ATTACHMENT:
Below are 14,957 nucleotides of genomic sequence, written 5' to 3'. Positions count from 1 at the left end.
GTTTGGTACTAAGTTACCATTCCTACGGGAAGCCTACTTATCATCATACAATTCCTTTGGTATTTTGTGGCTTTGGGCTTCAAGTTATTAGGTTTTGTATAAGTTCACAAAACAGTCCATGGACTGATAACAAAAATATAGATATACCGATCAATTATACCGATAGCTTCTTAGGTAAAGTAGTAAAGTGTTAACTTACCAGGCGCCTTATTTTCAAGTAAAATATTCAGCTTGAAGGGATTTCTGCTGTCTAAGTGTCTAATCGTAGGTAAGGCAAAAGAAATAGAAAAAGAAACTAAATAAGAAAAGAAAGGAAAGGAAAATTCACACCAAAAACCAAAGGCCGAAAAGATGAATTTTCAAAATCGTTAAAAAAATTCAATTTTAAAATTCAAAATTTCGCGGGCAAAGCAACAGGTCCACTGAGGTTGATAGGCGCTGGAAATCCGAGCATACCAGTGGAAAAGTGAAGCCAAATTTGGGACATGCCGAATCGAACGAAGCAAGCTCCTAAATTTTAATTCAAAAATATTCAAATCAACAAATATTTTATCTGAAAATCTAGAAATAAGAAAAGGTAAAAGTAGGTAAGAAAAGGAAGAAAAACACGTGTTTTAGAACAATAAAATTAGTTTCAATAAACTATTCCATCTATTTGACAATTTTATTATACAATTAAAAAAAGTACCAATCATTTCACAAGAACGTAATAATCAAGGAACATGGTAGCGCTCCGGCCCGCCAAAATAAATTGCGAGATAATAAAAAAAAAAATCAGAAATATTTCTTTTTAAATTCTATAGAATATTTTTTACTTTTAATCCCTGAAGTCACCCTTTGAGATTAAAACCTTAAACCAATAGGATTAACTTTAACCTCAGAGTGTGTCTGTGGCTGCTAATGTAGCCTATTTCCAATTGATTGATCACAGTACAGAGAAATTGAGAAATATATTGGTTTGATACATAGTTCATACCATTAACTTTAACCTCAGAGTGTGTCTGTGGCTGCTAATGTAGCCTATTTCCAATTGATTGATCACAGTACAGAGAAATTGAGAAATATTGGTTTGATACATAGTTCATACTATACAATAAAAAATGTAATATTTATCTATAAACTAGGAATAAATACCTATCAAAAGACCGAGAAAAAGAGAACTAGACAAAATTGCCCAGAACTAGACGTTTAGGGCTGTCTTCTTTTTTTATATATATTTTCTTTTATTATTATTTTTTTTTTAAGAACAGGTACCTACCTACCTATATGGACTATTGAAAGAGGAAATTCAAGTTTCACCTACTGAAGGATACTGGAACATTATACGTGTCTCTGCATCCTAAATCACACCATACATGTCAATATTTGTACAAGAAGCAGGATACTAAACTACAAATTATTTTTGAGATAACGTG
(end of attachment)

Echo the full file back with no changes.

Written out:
Below are 14,957 nucleotides of genomic sequence, written 5' to 3'. Positions count from 1 at the left end.
GTTTGGTACTAAGTTACCATTCCTACGGGAAGCCTACTTATCATCATACAATTCCTTTGGTATTTTGTGGCTTTGGGCTTCAAGTTATTAGGTTTTGTATAAGTTCACAAAACAGTCCATGGACTGATAACAAAAATATAGATATACCGATCAATTATACCGATAGCTTCTTAGGTAAAGTAGTAAAGTGTTAACTTACCAGGCGCCTTATTTTCAAGTAAAATATTCAGCTTGAAGGGATTTCTGCTGTCTAAGTGTCTAATCGTAGGTAAGGCAAAAGAAATAGAAAAAGAAACTAAATAAGAAAAGAAAGGAAAGGAAAATTCACACCAAAAACCAAAGGCCGAAAAGATGAATTTTCAAAATCGTTAAAAAAATTCAATTTTAAAATTCAAAATTTCGCGGGCAAAGCAACAGGTCCACTGAGGTTGATAGGCGCTGGAAATCCGAGCATACCAGTGGAAAAGTGAAGCCAAATTTGGGACATGCCGAATCGAACGAAGCAAGCTCCTAAATTTTAATTCAAAAATATTCAAATCAACAAATATTTTATCTGAAAATCTAGAAATAAGAAAAGGTAAAAGTAGGTAAGAAAAGGAAGAAAAACACGTGTTTTAGAACAATAAAATTAGTTTCAATAAACTATTCCATCTATTTGACAATTTTATTATACAATTAAAAAAAGTACCAATCATTTCACAAGAACGTAATAATCAAGGAACATGGTAGCGCTCCGGCCCGCCAAAATAAATTGCGAGATAATAAAAAAAAAAATCAGAAATATTTCTTTTTAAATTCTATAGAATATTTTTTACTTTTAATCCCTGAAGTCACCCTTTGAGATTAAAACCTTAAACCAATAGGATTAACTTTAACCTCAGAGTGTGTCTGTGGCTGCTAATGTAGCCTATTTCCAATTGATTGATCACAGTACAGAGAAATTGAGAAATATATTGGTTTGATACATAGTTCATACCATTAACTTTAACCTCAGAGTGTGTCTGTGGCTGCTAATGTAGCCTATTTCCAATTGATTGATCACAGTACAGAGAAATTGAGAAATATTGGTTTGATACATAGTTCATACTATACAATAAAAAATGTAATATTTATCTATAAACTAGGAATAAATACCTATCAAAAGACCGAGAAAAAGAGAACTAGACAAAATTGCCCAGAACTAGACGTTTAGGGCTGTCTTCTTTTTTTATATATATTTTCTTTTATTATTATTTTTTTTTTAAGAACAGGTACCTACCTACCTATATGGACTATTGAAAGAGGAAATTCAAGTTTCACCTACTGAAGGATACTGGAACATTATACGTGTCTCTGCATCCTAAATCACACCATACATGTCAATATTTGTACAAGAAGCAGGATACTAAACTACAAATTATTTTTGAGATAACGTG